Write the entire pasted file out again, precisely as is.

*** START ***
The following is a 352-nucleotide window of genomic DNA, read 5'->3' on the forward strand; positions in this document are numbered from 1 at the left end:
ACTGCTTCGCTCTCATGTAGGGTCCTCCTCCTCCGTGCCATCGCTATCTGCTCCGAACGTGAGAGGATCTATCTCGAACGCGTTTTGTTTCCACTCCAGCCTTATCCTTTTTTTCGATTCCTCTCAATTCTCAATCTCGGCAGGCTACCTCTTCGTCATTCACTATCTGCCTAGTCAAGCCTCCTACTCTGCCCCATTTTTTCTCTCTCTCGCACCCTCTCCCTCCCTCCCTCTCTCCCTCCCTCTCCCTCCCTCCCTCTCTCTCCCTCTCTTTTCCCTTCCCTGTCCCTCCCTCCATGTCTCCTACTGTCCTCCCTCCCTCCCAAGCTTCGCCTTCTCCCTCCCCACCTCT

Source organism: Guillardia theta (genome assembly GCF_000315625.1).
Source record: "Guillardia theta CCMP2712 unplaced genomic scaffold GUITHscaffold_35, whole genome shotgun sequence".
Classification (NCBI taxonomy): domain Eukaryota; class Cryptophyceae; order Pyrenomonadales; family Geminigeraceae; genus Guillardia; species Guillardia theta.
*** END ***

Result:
The following is a 352-nucleotide window of genomic DNA, read 5'->3' on the forward strand; positions in this document are numbered from 1 at the left end:
ACTGCTTCGCTCTCATGTAGGGTCCTCCTCCTCCGTGCCATCGCTATCTGCTCCGAACGTGAGAGGATCTATCTCGAACGCGTTTTGTTTCCACTCCAGCCTTATCCTTTTTTTCGATTCCTCTCAATTCTCAATCTCGGCAGGCTACCTCTTCGTCATTCACTATCTGCCTAGTCAAGCCTCCTACTCTGCCCCATTTTTTCTCTCTCTCGCACCCTCTCCCTCCCTCCCTCTCTCCCTCCCTCTCCCTCCCTCCCTCTCTCTCCCTCTCTTTTCCCTTCCCTGTCCCTCCCTCCATGTCTCCTACTGTCCTCCCTCCCTCCCAAGCTTCGCCTTCTCCCTCCCCACCTCT

Source organism: Guillardia theta (genome assembly GCF_000315625.1).
Source record: "Guillardia theta CCMP2712 unplaced genomic scaffold GUITHscaffold_35, whole genome shotgun sequence".
Classification (NCBI taxonomy): domain Eukaryota; class Cryptophyceae; order Pyrenomonadales; family Geminigeraceae; genus Guillardia; species Guillardia theta.